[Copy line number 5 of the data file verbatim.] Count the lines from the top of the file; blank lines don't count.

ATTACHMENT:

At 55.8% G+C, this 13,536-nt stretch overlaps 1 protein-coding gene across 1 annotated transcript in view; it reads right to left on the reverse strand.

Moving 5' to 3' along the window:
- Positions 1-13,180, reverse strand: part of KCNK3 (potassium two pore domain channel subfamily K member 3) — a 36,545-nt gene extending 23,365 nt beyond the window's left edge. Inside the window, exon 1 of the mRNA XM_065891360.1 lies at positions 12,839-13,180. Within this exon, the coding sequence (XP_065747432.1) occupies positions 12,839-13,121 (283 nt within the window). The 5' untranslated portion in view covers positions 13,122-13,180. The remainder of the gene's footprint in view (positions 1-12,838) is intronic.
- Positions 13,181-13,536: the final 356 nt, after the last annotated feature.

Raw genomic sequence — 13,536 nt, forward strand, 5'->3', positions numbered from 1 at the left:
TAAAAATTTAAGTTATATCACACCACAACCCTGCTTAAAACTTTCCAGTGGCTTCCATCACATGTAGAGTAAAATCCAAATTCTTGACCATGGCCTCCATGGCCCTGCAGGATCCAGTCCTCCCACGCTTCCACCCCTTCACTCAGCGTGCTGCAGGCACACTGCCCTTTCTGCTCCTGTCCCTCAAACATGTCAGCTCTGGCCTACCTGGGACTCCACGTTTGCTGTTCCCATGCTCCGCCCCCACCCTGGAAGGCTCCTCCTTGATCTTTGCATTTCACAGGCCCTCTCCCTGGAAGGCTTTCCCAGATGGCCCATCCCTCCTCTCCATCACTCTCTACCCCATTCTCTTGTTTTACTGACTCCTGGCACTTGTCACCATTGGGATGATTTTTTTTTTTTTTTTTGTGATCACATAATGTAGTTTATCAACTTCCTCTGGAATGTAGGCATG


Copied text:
Raw genomic sequence — 13,536 nt, forward strand, 5'->3', positions numbered from 1 at the left: